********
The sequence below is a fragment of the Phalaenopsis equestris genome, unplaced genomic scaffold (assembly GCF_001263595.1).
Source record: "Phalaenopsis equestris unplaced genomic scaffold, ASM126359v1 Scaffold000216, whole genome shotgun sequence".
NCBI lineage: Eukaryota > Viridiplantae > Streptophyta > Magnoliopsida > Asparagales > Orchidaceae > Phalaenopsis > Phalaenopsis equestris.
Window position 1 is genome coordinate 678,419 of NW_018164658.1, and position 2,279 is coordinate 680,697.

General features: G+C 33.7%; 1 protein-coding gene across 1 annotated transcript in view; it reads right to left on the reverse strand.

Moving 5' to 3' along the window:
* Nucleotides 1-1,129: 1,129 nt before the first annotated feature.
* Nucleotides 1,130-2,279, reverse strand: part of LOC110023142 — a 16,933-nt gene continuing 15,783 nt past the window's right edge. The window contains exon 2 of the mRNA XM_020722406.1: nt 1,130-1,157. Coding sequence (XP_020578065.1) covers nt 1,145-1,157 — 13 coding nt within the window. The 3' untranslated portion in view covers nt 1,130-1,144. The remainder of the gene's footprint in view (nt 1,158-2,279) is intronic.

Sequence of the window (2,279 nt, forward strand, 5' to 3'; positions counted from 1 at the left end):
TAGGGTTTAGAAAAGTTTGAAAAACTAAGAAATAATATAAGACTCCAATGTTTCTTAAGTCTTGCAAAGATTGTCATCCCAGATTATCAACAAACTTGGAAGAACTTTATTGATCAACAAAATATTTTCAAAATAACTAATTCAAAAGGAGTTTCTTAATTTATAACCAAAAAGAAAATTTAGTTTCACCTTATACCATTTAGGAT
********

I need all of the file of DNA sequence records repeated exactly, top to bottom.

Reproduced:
The sequence below is a fragment of the Phalaenopsis equestris genome, unplaced genomic scaffold (assembly GCF_001263595.1).
Source record: "Phalaenopsis equestris unplaced genomic scaffold, ASM126359v1 Scaffold000216, whole genome shotgun sequence".
NCBI lineage: Eukaryota > Viridiplantae > Streptophyta > Magnoliopsida > Asparagales > Orchidaceae > Phalaenopsis > Phalaenopsis equestris.
Window position 1 is genome coordinate 678,419 of NW_018164658.1, and position 2,279 is coordinate 680,697.

General features: G+C 33.7%; 1 protein-coding gene across 1 annotated transcript in view; it reads right to left on the reverse strand.

Moving 5' to 3' along the window:
* Nucleotides 1-1,129: 1,129 nt before the first annotated feature.
* Nucleotides 1,130-2,279, reverse strand: part of LOC110023142 — a 16,933-nt gene continuing 15,783 nt past the window's right edge. The window contains exon 2 of the mRNA XM_020722406.1: nt 1,130-1,157. Coding sequence (XP_020578065.1) covers nt 1,145-1,157 — 13 coding nt within the window. The 3' untranslated portion in view covers nt 1,130-1,144. The remainder of the gene's footprint in view (nt 1,158-2,279) is intronic.

Sequence of the window (2,279 nt, forward strand, 5' to 3'; positions counted from 1 at the left end):
TAGGGTTTAGAAAAGTTTGAAAAACTAAGAAATAATATAAGACTCCAATGTTTCTTAAGTCTTGCAAAGATTGTCATCCCAGATTATCAACAAACTTGGAAGAACTTTATTGATCAACAAAATATTTTCAAAATAACTAATTCAAAAGGAGTTTCTTAATTTATAACCAAAAAGAAAATTTAGTTTCACCTTATACCATTTAGGAT